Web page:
But physician groups and health care systems make their own decisions about what kind of EHR software to buy, and systems aren't always compatible. In its 2016 report to Congress, the Office of the National Coordinator for HIT said that 48 percent of physicians electronically share patient health information with other providers and 82 percent of hospitals do. But the information may be partial, not the full record.
“I cannot believe in today’s day and age, if I need a report of someone’s simple blood or urine test from another hospital, we can’t [immediately] get it,” says Manoj Jain, an infectious disease specialist in Memphis. “We have to repeat the test. That’s common.”
“We are clearly hearing from both the provider community as well as the patient community that electronic health records are not meeting their needs,” says Jon White, HIT deputy national coordinator. “While we feel there’s been a lot of good progress, a lot of improvement could be made.”
'Driving Physicians to Check Boxes'
Software design and compatibility aren't the only issues. Some physicians and patients see a problem in simply using the software and trying to listen to patients at the same time. According to a 2013 study in the journal Teaching and Learning in Medicine, "patients worldwide express one major concern about computers in the office — the fixation of the physician’s eyes on the computer screen.”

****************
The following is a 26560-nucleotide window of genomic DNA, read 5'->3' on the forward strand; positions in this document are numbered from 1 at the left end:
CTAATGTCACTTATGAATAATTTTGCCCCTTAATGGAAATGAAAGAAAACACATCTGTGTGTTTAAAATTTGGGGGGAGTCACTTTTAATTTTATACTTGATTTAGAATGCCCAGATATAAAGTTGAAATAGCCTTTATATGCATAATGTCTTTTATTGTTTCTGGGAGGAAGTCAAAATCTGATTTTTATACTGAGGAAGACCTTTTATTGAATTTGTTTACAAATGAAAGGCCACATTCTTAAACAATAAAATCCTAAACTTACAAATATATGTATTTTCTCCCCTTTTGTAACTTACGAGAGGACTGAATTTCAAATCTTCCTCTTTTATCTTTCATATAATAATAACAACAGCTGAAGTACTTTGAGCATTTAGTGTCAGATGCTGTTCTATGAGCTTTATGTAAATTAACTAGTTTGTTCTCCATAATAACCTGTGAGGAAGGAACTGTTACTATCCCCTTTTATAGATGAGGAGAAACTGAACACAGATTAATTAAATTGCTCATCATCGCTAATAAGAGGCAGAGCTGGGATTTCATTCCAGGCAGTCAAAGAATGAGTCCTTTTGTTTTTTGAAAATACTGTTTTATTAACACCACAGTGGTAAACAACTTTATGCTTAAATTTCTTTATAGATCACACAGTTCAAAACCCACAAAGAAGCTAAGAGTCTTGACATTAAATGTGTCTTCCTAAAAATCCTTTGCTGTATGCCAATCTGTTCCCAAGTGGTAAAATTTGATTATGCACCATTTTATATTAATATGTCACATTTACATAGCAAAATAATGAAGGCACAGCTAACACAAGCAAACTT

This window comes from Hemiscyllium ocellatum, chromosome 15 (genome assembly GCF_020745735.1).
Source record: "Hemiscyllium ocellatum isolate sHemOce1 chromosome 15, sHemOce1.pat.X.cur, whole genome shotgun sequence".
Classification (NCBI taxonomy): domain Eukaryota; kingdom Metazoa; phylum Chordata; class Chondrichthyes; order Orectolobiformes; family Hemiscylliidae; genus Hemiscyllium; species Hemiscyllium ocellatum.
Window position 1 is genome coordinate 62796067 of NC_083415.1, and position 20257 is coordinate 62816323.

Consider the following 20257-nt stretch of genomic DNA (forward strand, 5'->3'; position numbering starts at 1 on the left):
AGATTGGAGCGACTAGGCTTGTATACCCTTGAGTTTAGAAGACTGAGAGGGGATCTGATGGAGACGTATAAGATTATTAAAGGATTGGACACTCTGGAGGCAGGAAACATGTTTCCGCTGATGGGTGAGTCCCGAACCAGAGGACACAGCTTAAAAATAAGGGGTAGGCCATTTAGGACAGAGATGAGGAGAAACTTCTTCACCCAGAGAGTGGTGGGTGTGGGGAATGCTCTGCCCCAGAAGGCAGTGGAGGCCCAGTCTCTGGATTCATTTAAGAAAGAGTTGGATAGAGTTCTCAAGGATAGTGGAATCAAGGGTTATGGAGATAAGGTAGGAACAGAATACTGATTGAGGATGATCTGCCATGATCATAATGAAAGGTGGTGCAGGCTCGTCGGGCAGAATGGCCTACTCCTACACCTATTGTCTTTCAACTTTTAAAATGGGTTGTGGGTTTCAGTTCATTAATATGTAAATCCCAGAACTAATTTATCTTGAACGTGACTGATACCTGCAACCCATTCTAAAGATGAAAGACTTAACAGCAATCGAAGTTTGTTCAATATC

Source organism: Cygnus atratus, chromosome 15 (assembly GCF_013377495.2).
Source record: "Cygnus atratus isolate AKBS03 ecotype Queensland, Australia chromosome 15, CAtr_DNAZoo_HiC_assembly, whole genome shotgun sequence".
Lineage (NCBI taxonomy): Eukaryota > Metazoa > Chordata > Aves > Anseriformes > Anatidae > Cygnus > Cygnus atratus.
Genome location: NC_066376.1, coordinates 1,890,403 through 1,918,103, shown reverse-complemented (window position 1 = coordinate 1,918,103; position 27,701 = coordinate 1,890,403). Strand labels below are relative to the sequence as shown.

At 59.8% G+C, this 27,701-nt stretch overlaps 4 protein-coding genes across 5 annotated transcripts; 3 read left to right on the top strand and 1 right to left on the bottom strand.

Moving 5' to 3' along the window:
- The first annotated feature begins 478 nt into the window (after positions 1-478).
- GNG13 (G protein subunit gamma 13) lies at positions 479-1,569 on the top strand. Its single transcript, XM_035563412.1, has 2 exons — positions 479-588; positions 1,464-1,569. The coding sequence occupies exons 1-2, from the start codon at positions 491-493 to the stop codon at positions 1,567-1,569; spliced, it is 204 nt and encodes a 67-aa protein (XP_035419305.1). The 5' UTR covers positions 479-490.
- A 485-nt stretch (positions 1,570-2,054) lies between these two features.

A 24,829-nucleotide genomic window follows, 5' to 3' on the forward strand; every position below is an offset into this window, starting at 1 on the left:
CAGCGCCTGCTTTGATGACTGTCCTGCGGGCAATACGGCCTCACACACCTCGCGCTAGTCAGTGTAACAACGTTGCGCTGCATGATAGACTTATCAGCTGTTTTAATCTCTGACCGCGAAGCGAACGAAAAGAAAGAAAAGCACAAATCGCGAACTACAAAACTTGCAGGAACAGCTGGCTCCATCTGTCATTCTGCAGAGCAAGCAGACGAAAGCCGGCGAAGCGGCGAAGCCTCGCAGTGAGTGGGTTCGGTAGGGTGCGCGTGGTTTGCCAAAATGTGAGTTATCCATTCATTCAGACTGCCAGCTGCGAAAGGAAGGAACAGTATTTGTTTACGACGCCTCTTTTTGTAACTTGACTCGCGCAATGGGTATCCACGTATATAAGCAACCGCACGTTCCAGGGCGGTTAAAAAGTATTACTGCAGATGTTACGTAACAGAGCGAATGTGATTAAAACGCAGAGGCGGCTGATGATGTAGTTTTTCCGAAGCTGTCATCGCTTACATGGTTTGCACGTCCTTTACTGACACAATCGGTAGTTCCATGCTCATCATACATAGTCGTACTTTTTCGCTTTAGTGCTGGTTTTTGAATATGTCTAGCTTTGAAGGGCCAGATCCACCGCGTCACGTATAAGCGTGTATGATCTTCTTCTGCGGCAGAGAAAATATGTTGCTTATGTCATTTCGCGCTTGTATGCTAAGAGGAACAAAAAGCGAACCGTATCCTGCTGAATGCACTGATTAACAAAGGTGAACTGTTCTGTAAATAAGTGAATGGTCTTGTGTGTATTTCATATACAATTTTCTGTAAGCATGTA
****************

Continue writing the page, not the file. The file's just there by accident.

Neda Ratanawongsa, a physician and professor at University of California, San Francisco who oversees electronic health records at the UCSF Center for Vulnerable Populations, says electronic health records were originally set up to facilitate medical coding and billing. Then, she explains, they became a tool for meeting the U.S. government's standards of care.
"In the effort to try to attain quality care, [EHRs are] driving clinicians to check boxes . . . rather than looking at the patient and asking, 'What brings you here today?’” Ratanawongsa says.
But it isn't always fair to blame EHRs for poor doctor-patient communication, she adds. Doctors who were poor communicators with paper charts may not be any different with electronic records. And, she notes, “if they were patient-centered before, they use the computer in a way to engage the patient.” Researchers have found that when doctors share the screen with the patient or relate what they are typing into the record, patients feel more connected.
The Health Records Industry Steps Up
For White at the Office of HIT, the problem comes back to the way software is built. He says his own time as a physician was best spent hearing about patients' problems, such as a family member being ill.
“These things had a huge impact on their health and had nothing to do with their prescriptions,” he says. But prescriptions and lab tests are easier to insert in a digital record than broader patient concerns.